- Tesla has reported third-quarter revenue that fell short of Wall Street estimates but managed to beat profit projections, overcoming a semiconductor shortage and supply chain challenges that have hindered competing automakers. Elon Musk is now worth a quarter of a trillion dollars and is right on top of the world’s richest list.
- The Verge reports that Facebook plans to announce a name change in the coming week. The new name is intended to highlight Facebook’s drive to create the metaverse in a move similar to Google’s parent company changing its name to Alphabet.
- A collection of documents shows what Daily Maverick calls the “shocking extent” to which Investec was involved in suspect deals worth hundreds of millions of euros that resulted in European governments being defrauded through the infamous “cum-ex” withholding tax scam. Investec has now joined the ranks of lawyers, bankers and financial services outfits from across the world already implicated in what is widely reported to be the largest tax fraud in history, allegedly costing European revenue services more than €55 billion, mostly between 2007 and 2012.
- Although our local currency appears range-bound, it is likely to move sharply once the direction of global inflation is better understood, which in our view represents a significant risk for investors. Currently, the rand is trading below fair value which is estimated by us to be R15.02 to the dollar. At today’s market prices of around R14.65 to the dollar, there is a fairly a compelling case for externalisation: History has shown that the rand trades lower than fair value only 12% of the time, and indicators suggest the local currency is running out of steam.
- Another risk for the rand is concern that an Evergrande default remains high. Any contagion effect could unsettle financial markets including emerging market currencies such as the rand. While the rand could rally somewhat in the very short-term given that Evergrande has managed to avoid an immediate default, the risk of rand weakness through this uncertain phase of a possible Evergrande default remains significant.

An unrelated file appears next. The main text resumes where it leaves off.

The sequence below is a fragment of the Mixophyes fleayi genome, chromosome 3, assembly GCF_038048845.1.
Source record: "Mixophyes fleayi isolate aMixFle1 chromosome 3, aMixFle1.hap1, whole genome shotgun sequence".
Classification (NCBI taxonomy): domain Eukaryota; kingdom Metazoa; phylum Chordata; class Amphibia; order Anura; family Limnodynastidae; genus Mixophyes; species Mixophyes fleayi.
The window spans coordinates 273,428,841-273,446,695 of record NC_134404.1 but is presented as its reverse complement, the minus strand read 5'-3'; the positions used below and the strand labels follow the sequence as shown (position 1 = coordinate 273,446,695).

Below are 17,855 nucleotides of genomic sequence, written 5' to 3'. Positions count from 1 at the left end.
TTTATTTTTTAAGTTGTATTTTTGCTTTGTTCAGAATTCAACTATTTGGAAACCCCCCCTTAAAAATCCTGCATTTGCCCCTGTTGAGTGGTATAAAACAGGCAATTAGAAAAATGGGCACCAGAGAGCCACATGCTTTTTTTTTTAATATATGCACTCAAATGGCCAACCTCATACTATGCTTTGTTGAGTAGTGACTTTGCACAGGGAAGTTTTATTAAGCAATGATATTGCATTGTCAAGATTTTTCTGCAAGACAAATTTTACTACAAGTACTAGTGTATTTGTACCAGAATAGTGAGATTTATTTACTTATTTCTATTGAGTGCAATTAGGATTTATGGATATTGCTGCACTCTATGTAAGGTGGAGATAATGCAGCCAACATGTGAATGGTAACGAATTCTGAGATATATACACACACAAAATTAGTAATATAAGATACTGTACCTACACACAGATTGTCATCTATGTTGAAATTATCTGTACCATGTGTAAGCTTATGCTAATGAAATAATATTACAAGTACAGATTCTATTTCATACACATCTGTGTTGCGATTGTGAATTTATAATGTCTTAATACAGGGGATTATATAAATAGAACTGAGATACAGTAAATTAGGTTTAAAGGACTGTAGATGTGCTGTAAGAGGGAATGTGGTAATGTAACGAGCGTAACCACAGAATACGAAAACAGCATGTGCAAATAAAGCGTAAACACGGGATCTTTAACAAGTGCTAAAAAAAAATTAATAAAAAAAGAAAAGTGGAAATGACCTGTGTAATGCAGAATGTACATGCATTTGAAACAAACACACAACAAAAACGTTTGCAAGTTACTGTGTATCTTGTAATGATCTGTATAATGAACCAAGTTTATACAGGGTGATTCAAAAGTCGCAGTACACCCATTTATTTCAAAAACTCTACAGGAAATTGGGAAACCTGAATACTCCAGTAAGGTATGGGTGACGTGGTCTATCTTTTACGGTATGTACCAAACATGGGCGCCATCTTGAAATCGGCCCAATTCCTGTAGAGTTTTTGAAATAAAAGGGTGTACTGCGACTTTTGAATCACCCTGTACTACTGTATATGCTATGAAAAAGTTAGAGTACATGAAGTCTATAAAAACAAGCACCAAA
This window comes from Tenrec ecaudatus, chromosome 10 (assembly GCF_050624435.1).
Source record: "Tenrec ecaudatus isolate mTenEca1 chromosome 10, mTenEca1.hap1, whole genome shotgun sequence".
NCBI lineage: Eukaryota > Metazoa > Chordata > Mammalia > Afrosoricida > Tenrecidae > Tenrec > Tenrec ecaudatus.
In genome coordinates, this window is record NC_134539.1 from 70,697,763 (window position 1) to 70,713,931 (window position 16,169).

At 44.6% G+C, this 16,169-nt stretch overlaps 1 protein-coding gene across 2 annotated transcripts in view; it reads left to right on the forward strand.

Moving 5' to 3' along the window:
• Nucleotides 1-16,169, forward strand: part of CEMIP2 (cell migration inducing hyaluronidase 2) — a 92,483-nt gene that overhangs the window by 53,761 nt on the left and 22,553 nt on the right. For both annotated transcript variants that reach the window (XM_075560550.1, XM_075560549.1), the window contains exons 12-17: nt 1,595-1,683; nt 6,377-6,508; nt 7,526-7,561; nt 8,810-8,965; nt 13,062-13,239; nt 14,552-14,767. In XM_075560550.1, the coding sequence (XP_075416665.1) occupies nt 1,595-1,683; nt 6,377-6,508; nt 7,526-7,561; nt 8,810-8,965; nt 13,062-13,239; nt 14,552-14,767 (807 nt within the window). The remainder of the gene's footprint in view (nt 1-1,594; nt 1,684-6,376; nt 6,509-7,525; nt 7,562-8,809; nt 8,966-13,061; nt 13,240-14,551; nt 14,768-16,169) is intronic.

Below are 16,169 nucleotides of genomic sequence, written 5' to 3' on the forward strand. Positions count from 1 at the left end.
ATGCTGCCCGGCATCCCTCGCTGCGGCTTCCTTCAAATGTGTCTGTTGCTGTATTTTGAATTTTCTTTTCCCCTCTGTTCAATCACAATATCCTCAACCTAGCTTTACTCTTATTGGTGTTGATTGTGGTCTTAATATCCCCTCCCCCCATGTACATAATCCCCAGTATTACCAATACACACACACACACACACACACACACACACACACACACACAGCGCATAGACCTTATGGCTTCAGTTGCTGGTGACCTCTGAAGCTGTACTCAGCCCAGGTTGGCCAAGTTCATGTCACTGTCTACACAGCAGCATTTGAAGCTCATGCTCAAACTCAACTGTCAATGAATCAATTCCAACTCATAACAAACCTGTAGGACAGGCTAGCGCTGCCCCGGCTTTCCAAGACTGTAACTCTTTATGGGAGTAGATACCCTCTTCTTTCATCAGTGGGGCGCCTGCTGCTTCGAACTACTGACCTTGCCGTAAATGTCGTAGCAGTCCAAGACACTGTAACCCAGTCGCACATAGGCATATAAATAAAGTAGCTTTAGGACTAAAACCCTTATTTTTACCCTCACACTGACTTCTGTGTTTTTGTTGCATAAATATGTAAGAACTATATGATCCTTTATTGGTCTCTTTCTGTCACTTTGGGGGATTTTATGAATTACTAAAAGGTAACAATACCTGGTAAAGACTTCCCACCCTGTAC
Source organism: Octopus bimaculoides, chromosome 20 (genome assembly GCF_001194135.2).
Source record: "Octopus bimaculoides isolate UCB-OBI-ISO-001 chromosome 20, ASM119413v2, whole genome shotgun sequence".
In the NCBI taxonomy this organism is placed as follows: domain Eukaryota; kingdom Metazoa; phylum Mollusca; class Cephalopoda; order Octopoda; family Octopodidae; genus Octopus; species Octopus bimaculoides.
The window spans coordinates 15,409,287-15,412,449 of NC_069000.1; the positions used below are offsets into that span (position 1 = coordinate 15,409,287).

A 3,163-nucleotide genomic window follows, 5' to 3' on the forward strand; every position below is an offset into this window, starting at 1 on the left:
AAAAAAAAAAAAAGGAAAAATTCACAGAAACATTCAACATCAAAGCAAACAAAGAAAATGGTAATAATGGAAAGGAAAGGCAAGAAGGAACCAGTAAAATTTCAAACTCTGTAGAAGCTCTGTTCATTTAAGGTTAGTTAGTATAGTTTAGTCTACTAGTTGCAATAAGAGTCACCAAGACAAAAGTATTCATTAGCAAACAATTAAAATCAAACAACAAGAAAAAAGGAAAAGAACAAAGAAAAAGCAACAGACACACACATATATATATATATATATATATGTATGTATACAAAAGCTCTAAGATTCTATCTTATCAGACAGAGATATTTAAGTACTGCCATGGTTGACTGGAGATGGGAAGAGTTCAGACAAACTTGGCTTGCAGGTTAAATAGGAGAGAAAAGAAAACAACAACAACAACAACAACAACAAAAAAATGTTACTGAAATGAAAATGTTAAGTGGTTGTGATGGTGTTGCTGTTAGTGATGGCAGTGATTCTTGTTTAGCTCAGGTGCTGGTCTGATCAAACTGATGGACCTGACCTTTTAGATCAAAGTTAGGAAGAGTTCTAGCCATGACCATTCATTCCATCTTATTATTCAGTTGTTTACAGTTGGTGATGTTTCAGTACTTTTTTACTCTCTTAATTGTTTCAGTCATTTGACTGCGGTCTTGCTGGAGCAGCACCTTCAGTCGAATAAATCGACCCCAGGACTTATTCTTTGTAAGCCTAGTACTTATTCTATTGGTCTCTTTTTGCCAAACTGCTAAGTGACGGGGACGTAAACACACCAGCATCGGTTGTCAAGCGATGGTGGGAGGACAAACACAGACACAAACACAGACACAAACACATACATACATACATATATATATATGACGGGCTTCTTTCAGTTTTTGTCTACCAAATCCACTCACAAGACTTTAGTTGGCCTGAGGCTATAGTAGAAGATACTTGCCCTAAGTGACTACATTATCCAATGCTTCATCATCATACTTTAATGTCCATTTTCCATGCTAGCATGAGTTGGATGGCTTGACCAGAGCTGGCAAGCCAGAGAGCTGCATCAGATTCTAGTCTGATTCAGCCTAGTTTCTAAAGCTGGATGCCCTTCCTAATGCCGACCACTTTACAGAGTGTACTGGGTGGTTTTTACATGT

- Meanwhile, consumer inflation in September moved up to its highest level since May and recorded its fifth month out of line with the 4.5% midpoint of the South African Reserve Bank’s target range. September’s increase to 5% year-on-year, which was driven by hikes in fuel, food, housing and utilities, was in line with expectations. But it comes as rising energy prices and supply chain bottlenecks stoke global inflation fears and developed market central banks make more noise about tightening monetary policy sooner rather than later.
- SA interest rate hikes are a close call for the November MPC meeting. While all are of the opinion that rates need to normalise, the view of pace and ultimate normal level of those rates is certainly not unanimous. Nevertheless, the bond market is currently pricing in a repo rate hike of 25bps at the November meeting, with further hikes expected next year.
- SA corporates are beginning to harvest “sustainability” opportunities: Woolworths now wants to make sure all its clothing and homeware products have a recycled or previously used element after 2030, to reduce the waste produced when making consumer products. In June, Woolworths became the first South African retailer to raise a R1.1 billion sustainability-linked loan from Standard Bank. Hospital group Netcare was the first listed local company to announce a sustainability loan in March when it raised just over R1 billion in a three-year bond from Standard Bank with interest rates and debt linked to its plans to reduce carbon emissions, water and electricity use.
- This comes as Pick ‘n Pay revealed the July unrest cost it R930 million in lost sales, the first food retailer to report on the effect the July unrest had on performance. The group said it lost a further R800 million as a result of government’s restrictions on the trade of alcohol, bringing the overall revenue loss as a result of trading disruptions for the year to about R1.7 billion. However, insurance will cover most of the group’s losses, with about R600 million already paid out.
- The South African film and entertainment industry can generate R120 billion for the economy, a large increase from the R20 billion it currently generates. However, for this to successfully transpire, critical changes are required. This includes direct flights between Cape Town and New York, increased capacity to build film and sound sets, and a simple, reliable, and efficient government rebate regime.
Sources: Dynasty, Vestact, Analytics Consulting, BusinessLive, Bloomberg, Moneyweb, Daily Maverick etc.